MADELEINE BRAND, host:
This is DAY TO DAY from NPR News. I'm Madeleine Brand.
Andrew Wallenstein usually reviews the latest TV shows for us. This week, though, he's onto something different: a new book about TV. Here's Andy with a review of Desperate Networks by Bill Carter.
ANDREW WALLENSTEIN, reporting:
Virtually all of the successful TV shows of recent years have something in common. Survivor, Desperate Housewives, and CSI took circuitous routes to primetime fame.
Carter, a veteran New York Times reporter who has covered the TV industry for decades, traces their path. In the process, he calls into question the entire production system.
Television's biggest hit, American Idol, is held forth as Exhibit A. Carter recounts the countless rejections and obstacles the show's creator and star, Simon Cowell, met along the way.
If you think Cowell is brutal on Idol, wait until you read about the ignorant executives who nearly pushed him out the door and missed out on incredible fortune.
Here's Cowell on a recent episode of Idol, offering a rare apology to a contestant.
(Soundbite of television program "American Idol")
Mr. SIMON COWELL: I think I was unfair to one person last night. And I want to apologize, because I don't think this person got the right appraisal and that person is Katherine(ph).
(Soundbite of crowd cheering)
WALLENSTEIN: If you've ever had an idea for a great TV show, reading Desperate Networks will give you all the motivation you'll ever need to tap your inner Cowell. The book is filled with profiles of many prominent industry figures whose previous careers held little hope of greatness to come.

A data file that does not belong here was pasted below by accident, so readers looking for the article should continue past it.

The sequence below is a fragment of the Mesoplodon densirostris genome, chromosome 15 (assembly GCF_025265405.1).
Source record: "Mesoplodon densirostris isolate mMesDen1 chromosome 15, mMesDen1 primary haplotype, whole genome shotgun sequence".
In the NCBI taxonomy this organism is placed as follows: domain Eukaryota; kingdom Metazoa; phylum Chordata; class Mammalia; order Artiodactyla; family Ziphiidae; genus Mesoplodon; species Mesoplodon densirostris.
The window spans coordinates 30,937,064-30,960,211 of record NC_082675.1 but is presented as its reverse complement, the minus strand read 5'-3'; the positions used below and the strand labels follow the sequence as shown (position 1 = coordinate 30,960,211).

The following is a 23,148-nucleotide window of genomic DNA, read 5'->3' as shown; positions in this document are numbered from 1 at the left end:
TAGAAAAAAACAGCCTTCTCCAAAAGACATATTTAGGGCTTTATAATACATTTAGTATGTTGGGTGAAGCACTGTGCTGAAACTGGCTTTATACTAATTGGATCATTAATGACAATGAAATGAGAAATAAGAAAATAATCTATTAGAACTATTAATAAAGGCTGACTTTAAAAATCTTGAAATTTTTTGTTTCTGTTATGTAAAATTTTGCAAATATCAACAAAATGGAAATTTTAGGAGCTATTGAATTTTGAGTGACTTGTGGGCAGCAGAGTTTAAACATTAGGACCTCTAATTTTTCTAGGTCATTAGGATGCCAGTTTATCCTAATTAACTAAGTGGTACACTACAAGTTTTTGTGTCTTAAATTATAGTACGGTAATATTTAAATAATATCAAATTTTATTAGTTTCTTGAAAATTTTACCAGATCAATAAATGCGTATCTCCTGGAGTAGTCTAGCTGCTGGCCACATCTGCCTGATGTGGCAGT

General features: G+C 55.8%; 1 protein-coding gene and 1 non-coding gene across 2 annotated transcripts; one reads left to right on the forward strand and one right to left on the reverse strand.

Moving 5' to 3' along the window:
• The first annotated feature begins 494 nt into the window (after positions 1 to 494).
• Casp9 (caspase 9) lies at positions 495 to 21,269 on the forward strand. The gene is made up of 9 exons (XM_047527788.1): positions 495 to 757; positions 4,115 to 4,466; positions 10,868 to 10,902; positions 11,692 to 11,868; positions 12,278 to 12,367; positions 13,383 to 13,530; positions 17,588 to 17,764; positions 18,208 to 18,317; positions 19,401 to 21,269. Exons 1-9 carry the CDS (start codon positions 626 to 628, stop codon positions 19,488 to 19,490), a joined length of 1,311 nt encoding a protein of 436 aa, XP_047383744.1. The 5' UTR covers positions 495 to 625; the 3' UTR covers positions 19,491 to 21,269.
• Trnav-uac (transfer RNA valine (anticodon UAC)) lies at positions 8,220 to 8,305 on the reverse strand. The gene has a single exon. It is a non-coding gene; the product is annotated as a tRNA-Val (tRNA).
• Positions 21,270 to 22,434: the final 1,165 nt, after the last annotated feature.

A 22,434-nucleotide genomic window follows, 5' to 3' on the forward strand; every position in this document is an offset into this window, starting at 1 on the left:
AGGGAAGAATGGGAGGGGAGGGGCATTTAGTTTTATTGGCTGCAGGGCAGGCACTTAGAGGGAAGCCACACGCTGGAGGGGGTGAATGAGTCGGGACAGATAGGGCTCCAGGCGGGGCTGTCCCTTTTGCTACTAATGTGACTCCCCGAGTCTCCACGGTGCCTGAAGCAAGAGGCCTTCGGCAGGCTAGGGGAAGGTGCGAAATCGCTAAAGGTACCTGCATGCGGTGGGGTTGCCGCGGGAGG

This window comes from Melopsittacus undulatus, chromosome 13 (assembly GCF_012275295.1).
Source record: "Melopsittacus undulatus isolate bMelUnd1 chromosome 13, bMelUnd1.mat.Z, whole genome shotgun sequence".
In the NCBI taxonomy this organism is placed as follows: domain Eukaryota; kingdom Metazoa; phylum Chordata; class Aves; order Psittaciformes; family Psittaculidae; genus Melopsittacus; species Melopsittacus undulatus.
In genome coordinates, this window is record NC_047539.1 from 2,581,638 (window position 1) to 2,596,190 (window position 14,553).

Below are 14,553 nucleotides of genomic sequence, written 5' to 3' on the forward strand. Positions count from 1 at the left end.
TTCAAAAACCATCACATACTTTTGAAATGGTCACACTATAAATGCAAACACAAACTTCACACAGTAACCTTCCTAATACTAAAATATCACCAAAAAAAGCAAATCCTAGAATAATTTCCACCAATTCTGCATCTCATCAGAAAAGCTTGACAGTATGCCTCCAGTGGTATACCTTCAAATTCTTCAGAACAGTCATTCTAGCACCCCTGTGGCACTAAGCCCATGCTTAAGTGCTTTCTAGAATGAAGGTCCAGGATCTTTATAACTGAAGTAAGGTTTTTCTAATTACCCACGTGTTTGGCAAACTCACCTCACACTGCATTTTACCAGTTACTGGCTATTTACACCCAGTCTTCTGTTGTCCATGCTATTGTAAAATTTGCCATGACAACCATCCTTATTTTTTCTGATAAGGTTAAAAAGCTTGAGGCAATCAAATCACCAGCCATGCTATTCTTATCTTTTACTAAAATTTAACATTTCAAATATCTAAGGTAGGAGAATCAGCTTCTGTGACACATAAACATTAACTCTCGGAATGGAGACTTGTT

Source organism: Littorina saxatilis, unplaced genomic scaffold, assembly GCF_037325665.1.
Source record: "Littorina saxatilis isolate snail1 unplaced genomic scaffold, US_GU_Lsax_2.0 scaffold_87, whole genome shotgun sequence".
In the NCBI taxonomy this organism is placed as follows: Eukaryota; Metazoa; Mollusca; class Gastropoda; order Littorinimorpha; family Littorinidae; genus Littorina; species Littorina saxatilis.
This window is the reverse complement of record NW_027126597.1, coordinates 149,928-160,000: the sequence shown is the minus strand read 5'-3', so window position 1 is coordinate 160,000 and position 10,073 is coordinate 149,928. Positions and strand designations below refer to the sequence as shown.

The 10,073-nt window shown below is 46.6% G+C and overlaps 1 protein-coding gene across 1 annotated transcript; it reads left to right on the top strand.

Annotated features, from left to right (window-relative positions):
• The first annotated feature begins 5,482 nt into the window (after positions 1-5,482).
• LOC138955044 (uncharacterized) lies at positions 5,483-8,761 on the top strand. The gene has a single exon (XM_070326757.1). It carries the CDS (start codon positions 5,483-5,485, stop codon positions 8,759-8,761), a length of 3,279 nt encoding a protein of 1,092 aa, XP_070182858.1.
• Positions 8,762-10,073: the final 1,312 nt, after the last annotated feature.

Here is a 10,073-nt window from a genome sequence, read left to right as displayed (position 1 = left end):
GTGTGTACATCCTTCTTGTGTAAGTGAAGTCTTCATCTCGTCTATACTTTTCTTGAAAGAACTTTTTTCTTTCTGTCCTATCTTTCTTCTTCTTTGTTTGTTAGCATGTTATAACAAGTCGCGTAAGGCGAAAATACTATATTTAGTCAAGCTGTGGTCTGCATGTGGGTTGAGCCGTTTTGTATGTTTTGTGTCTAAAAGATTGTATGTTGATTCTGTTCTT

Anthony Zuiker, creator of the CSI franchise, was a tram operator in Las Vegas when he sold his pitch for the forensics drama. Before he produced Survivor and The Apprentice, Mark Burnett was a British Army soldier turned Beverly Hills nanny.
Desperate Networks also possesses a great feel for the vicissitudes of broadcast TV, where no network stays on top or bottom for too long. Carter adroitly traces the dramatic reversals of fortune that have shaken up all four of the biggest networks in recent years.
The one that fares worst is NBC, which is hobbled after decades of dominance by a lack of comedy hits like Seinfeld and Friends. Carter fires arrow after arrow at the Peacock network, recounting one miserable attempt after another to revive its hallowed Thursday night lineup, only to watch its few remaining assets wither.
The last one retires this year, Will and Grace. In this scene, we hear the show's star, Eric McCormack, poke fun at his character's gay identity.
(Soundbite of television program "Will and Grace")
Mr. ERIC MCCORMACK (Actor): (As Will) I don't know. Gay guys and sing-a-longs; it's all a little obvious, isn't it? I mean, I just, I hate to feel like a stereotype.
This is whole milk. Great. I just drank whole milk. Now, I'm fat and I'll never find love.
(Soundbite of laughter)
WALLENSTEIN: If Desperate Networks has a hero, and that's questionable given its unsparing treatment of an industry overrun by egomaniacs, it's Leslie Moonves, then-president of CBS. Over the past decade, Moonves painstakingly rehabilitated a network no one under retirement age seemed to watch into the most formidable schedule in primetime.
But even Moonves is treated to a portrait not entirely flattering. Carter describes him in one meeting compulsively scratching his face in a state of such agitation that he draws blood. It is these details of observation that really establishes Desperate Networks insider bona fides.
All his years covering the TV business has given Carter a knack for telling a good story. He did it before with The Late Shift, a 1994 book that detailed the rivalry of David Letterman and Jay Leno. That was adapted into a memorable HBO movie, and if they're looking for a sequel, Desperate Networks has enough material for a mini-series.
BRAND: Andrew Wallenstein is co-host of the show, Square Off on the TV Guide channel. The book, Desperate Networks, is out now.
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